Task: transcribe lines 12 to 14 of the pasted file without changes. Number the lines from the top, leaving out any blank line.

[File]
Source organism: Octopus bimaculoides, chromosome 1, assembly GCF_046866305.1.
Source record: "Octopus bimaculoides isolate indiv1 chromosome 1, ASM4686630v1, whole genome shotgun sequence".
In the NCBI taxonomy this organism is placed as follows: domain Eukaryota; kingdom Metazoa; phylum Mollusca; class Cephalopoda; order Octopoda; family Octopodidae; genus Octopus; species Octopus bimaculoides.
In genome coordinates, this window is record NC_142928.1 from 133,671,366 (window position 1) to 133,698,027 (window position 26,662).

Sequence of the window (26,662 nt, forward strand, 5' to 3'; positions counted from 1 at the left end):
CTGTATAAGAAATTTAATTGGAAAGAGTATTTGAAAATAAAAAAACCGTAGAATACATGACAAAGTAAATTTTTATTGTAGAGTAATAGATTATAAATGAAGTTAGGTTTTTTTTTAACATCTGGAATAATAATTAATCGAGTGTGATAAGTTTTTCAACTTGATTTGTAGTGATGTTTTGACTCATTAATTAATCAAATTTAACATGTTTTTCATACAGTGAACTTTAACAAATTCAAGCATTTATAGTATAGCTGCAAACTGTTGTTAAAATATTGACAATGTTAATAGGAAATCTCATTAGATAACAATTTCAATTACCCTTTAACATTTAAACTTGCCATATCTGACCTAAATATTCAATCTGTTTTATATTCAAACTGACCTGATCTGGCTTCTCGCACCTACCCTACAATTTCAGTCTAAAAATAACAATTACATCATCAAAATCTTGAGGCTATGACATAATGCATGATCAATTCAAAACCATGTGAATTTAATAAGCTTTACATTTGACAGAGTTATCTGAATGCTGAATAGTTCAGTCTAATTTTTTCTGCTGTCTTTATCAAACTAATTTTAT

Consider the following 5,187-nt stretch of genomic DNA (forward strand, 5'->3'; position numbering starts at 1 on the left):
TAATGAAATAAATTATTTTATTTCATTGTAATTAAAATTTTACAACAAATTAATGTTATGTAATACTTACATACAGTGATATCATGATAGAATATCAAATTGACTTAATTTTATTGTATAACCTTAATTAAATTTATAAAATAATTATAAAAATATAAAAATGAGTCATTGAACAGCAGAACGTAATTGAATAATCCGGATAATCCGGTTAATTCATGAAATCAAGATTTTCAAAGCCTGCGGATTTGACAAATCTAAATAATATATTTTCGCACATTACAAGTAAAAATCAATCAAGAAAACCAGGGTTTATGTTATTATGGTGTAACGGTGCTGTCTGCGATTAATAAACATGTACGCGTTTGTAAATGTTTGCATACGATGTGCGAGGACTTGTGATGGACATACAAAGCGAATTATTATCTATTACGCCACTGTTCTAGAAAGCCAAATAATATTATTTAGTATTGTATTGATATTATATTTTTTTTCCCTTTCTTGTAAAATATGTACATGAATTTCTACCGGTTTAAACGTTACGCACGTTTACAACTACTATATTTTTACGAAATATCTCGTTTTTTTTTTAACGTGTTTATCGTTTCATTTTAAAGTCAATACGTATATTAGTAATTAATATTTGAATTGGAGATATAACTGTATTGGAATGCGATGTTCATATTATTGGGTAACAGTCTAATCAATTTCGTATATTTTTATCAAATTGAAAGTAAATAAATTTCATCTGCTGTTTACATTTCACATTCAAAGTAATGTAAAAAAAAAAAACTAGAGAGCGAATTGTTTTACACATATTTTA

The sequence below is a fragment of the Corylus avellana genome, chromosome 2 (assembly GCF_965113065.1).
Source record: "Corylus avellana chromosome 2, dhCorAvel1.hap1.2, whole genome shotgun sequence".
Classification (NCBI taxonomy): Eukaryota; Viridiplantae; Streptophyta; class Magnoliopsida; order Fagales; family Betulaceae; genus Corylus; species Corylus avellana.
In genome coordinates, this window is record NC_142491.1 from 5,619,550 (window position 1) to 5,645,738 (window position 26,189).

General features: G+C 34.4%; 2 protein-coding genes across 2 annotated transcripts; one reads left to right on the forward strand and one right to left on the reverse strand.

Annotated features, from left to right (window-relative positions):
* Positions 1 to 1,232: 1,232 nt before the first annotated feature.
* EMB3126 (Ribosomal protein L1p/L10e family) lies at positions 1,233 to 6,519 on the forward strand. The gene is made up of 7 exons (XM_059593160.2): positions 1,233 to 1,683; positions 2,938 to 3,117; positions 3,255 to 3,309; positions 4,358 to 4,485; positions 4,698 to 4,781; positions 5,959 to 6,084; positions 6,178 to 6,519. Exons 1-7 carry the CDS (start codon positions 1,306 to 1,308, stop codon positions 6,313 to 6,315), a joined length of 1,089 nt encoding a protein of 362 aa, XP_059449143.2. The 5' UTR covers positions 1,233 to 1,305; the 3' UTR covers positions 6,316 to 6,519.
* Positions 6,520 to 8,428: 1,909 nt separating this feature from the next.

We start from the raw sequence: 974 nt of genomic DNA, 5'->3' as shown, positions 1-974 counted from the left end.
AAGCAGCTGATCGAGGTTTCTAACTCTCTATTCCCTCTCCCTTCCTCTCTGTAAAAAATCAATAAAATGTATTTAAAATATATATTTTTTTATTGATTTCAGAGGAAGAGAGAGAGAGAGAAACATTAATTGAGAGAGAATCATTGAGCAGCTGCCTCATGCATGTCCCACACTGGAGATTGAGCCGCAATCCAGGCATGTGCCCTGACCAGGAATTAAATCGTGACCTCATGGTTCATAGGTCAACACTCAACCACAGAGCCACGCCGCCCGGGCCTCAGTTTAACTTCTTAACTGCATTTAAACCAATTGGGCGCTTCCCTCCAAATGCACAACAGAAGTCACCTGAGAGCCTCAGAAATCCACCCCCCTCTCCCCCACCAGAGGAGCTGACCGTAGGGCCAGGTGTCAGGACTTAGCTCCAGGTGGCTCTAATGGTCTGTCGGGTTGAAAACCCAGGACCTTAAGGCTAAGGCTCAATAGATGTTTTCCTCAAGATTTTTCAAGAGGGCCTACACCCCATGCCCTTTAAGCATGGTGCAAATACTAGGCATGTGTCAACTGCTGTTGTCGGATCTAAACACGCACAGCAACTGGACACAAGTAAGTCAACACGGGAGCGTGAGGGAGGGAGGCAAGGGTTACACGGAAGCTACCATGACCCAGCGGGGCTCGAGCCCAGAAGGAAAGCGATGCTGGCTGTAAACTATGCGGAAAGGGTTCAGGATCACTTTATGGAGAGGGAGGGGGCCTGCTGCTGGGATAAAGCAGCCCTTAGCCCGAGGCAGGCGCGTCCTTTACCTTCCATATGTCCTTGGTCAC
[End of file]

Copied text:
In genome coordinates, this window is record NC_142491.1 from 5,619,550 (window position 1) to 5,645,738 (window position 26,189).

General features: G+C 34.4%; 2 protein-coding genes across 2 annotated transcripts; one reads left to right on the forward strand and one right to left on the reverse strand.

Annotated features, from left to right (window-relative positions):